The national monitoring program for salmon lice on wild salmonids in Norway aims at describing the infestation pressure on wild fish in all areas with intensive salmonid farming. This is a substantial task, indicating the need for an adaptive surveillance based on predictions of areas with high lice infestations on wild fish, which may be verified by subsampling of wild salmonids. Implementation of an operational salmon lice model makes it possible to monitor the infestation pressure along the entire Norwegian coast in near real-time. In our study we demonstrated that a fully mechanistic approach covering the entire Norwegian coast is feasible both technically and qualitatively. The maintenance of a fully operational model is technically challenging and has been made possible through the cooperation between IMR and MET Norway.
The operational salmon lice model – including both the hydrodynamic ocean model and the salmon lice particle tracking model – has been running for several years and has proven to be reliable in the production of salmon lice infestation pressure in near real-time all along the Norwegian coast. With regard to quality, this paper has showed good comparisons between model and observations for both hydrographic properties (Fig. 2) and salmon lice dispersion (Fig. 3). Previously the salmon lice model has been validated against sentinel cages in the Hardangerfjord area, while here we have shown that the model is valid along the entire coast.
Updated infestation pressure all along the coast is invaluable information for evaluation of the carrying capacity of wild fish with respect to salmon lice, and is therefore an important measure for the management of the salmon industry towards sustainable growth. This model system will be – in combination with other model systems like field observations – included in the knowledge base which is needed for implementation of the new “traffic light” management system.
Since the model is able to predict areas of high infestation pressure, and by extensive use of an adaptive monitoring where areas with high infestation pressure is verified using subsampling, the locations where wild fish are captured are not randomly selected. This will affect the overall assessment for an area if the observations of salmon lice on wild fish are interpreted by themselves. In addition, field monitoring is time consuming and expensive, especially in a country like Norway where the coast is long, complex and many locations are remote. Therefore, in order to evaluate the infestation pressure in the 13 production areas, observations and model results must be considered complementary and should always be used together.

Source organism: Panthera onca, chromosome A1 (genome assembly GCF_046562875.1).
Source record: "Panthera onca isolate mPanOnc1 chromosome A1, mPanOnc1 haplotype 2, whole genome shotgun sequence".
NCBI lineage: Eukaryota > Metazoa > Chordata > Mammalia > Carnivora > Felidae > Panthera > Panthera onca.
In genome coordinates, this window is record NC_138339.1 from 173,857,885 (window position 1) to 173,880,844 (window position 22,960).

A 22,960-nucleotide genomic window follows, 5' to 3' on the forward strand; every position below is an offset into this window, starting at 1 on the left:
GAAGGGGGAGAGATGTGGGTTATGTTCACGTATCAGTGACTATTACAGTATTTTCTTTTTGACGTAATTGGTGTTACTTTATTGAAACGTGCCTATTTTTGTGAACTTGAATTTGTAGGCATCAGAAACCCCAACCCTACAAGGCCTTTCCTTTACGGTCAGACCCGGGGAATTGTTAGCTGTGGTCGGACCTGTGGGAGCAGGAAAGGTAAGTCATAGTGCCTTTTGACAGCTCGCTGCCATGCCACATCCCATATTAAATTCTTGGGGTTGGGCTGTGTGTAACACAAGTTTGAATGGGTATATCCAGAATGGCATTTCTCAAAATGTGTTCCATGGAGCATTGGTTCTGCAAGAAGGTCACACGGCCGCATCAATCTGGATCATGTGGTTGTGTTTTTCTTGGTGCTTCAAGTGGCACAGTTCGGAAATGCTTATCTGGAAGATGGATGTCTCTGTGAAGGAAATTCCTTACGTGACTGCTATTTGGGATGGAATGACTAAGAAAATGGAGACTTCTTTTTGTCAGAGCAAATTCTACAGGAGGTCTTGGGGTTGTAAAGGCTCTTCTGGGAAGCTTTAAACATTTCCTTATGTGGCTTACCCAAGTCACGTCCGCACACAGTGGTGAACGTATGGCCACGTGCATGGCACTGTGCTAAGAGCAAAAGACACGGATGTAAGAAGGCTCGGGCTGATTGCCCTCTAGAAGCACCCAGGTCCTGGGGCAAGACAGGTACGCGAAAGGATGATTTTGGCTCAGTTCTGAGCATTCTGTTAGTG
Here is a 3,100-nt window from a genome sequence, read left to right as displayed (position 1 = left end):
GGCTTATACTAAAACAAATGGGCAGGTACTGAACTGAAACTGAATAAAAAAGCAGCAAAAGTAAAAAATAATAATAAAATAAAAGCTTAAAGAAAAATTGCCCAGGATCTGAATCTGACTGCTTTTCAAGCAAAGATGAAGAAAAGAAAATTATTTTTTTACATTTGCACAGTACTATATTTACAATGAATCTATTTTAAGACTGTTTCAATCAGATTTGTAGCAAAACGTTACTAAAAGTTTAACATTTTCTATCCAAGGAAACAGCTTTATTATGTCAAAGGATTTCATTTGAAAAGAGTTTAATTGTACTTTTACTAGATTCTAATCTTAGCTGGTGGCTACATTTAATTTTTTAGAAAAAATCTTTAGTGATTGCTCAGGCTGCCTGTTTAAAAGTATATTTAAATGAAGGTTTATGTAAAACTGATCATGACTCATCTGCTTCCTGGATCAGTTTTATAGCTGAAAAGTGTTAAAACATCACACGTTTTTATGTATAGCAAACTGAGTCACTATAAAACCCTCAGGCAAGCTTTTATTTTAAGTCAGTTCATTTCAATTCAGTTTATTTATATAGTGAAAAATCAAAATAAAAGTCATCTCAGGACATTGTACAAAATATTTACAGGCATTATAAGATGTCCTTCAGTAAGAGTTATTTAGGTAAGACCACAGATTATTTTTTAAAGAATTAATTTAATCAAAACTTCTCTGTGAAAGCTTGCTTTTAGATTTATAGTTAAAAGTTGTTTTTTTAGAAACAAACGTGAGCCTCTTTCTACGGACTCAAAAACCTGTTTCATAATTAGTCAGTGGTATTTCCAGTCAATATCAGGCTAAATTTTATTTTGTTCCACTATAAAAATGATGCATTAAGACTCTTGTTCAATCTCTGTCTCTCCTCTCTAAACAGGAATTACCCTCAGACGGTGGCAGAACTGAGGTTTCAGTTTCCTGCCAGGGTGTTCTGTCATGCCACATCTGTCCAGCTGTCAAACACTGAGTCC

In our study we showed that the quality of the model results is good at the monitoring stations, and that the model is well suited for evaluation of the infestation pressure also between the monitoring stations. By combining these two data sources, it is possible to assess the overall infestation pressure in a production zone. Field monitoring will continue, and comparisons are done continuously to make sure that the quality is maintained also in the future.
Value for management
Implementation of a national operational monitoring system makes it possible for the first time to assess the infestation pressure from salmon lice along the entire Norwegian coast in near real-time. This allows for a quick identification of high-risk areas where salmon and trout will be especially vulnerable for salmon lice infections. It is important to identify salmon lice “hot spots” within the production zones and document with observations the salmon lice intensity in these areas. It is also of crucial importance to be able to monitor the extent of a high-risk area within the production zone and the time evolution of this fraction.
Altogether, this makes it possible for the government to initiate necessary measures to mitigate the high infestation pressure when it becomes a problem for wild salmonid fish. According to the salmon lice risk index that estimates increased mortality due to salmon lice infections developed by other researchers, all infections above 0.3 lice per gram are assumed to cause 100 percent mortality. If the total lice-induced mortality within a production zone exceeds 30 percent on a population level, the salmon production has to be reduced as a part of the “traffic light system.”
Results of our study proves the quality of a modeled infestation pressure on wild fish, far away from the source, namely, fish farms. It is, therefore, reasonable to assume that the model resolves the most important transport mechanisms of salmon lice, specifically ocean circulation and lice behavior. This is important since the Norwegian government has decided that salmon lice induced mortality on salmon smolt during migration from rivers to the open ocean will be the index for controlling sustainable growth. The model system we have described here is well suited for providing the infestation pressure that can be used for calculating the number of lice on salmon smolt migrating through a fjord system.
The operational model system is also suitable for developing a lice mitigation strategy for fish farmers. The system can determine how the treatment, including different timing, at the various farms in a production zone affects the regional infestation pressure. Next, it is possible to test various model scenarios where different positioning and size of farms can be evaluated, in addition to increase and decrease in production.
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Mari Skuggedal Myksvoll, Ph.D.
Institute of Marine Research